We care for our elephants
Payne: "[Our elephants] will never be in danger from poachers and always receive the best veterinary care, a lot of exercise, clean water, plenty of food and room to socialize with their herd."
As recently as December, a USDA report showed that Ringling Bros. had left three elephants in boxcars for up to four days, during which they didn't receive necessary veterinary treatment for existing ailments. Ringling Bros.' elephants are also plagued by health issues that are rare in the wild, including chronic foot problems, arthritis and tuberculosis.
In the wild, elephants walk at least several miles per day, and up to 50 miles if they're looking for food. As seen above, Ringling Bros.' elephants rarely get exercise, and sometimes go entire days without getting the chance to stretch their legs.
Elephants are highly emotional and social creatures, and, in the wild, will live in matriarchal herds. Females will stay with their mothers for their entire lives, while males will stay with their mothers until around age 12. Ringling Bros. rips babies away from their mothers at just two years old.
It's natural for elephants to perform in the circus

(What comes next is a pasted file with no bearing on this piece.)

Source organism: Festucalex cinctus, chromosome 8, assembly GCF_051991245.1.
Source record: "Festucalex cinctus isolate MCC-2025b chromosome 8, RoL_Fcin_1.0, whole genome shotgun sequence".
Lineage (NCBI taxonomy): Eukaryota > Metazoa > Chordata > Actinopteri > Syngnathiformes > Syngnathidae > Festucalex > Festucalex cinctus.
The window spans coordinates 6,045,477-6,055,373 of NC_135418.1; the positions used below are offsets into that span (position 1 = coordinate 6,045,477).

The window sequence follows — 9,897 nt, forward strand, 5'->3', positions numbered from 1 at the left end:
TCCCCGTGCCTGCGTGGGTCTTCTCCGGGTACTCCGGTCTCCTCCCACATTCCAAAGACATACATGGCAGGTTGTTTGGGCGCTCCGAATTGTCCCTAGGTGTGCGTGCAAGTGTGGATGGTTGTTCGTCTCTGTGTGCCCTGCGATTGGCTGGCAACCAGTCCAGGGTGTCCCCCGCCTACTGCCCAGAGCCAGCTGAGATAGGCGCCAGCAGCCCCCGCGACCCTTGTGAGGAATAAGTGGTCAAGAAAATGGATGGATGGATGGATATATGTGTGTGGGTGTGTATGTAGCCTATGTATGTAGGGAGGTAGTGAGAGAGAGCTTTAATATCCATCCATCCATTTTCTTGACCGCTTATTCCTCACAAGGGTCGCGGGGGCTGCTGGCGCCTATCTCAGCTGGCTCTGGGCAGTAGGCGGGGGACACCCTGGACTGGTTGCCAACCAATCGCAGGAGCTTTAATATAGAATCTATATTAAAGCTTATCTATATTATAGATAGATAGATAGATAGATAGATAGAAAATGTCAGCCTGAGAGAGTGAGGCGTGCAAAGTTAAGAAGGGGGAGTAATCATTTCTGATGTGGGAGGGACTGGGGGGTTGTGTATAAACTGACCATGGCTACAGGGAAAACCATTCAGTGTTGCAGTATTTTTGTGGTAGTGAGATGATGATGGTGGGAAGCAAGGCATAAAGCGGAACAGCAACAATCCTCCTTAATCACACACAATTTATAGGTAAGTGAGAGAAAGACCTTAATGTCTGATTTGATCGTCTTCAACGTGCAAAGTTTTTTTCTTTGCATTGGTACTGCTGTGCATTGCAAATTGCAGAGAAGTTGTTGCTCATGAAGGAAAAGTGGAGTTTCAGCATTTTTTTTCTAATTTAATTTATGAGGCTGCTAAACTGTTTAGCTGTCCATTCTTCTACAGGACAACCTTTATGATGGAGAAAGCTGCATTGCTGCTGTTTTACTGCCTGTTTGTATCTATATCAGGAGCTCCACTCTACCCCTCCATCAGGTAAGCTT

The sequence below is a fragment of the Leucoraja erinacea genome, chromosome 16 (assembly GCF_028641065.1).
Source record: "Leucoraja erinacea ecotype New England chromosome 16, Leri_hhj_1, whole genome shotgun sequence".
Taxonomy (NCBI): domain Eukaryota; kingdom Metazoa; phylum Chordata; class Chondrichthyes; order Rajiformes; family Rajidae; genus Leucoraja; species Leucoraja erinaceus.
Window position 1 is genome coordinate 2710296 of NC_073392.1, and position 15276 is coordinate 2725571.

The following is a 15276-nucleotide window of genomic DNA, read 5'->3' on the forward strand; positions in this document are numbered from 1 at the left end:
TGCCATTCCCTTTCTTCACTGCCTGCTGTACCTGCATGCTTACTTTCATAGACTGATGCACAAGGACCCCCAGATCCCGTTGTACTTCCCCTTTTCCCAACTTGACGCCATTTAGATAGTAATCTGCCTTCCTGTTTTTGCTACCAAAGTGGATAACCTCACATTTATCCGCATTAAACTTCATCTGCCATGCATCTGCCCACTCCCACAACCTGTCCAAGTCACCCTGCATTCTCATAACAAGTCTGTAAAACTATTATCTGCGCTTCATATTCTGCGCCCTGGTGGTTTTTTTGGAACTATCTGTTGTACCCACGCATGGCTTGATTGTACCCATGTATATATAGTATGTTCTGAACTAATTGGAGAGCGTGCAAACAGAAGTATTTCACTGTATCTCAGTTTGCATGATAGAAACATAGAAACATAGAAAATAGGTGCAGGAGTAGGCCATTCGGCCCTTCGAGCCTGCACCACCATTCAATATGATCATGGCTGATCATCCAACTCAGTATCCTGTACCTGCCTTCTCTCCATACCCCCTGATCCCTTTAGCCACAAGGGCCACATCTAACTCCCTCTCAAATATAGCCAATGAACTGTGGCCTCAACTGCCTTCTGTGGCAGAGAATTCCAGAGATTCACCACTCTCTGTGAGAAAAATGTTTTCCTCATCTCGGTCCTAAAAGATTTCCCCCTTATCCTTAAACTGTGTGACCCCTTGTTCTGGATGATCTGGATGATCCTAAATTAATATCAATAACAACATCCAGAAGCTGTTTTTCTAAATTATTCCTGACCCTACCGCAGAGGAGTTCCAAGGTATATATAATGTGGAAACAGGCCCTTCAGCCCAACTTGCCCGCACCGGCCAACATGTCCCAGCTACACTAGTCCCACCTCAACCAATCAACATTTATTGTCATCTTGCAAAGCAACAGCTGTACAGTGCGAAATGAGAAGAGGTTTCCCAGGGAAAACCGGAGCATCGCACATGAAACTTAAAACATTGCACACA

Payne: "Everything seen in a Ringling Bros. performance is based on the animals' natural behaviors. Elephants do stand on their heads and hind legs, unprompted."
Yes, elephants will sometimes stand on their hind legs to reach branches in the wild. But it's absurd to claim that dressing up an elephant in feathered showgirl hats, carting them across the country in cramped, overheated boxcars, chaining them up when they're not performing and beating them with bullhooks is natural.
Nor is making them stand on their heads repeatedly or climb onto tiny stools to perform. That's precisely why Ringling Bros. refuses to perform in cities that ban bullhooks - because they know the elephants won't perform if they don't force them.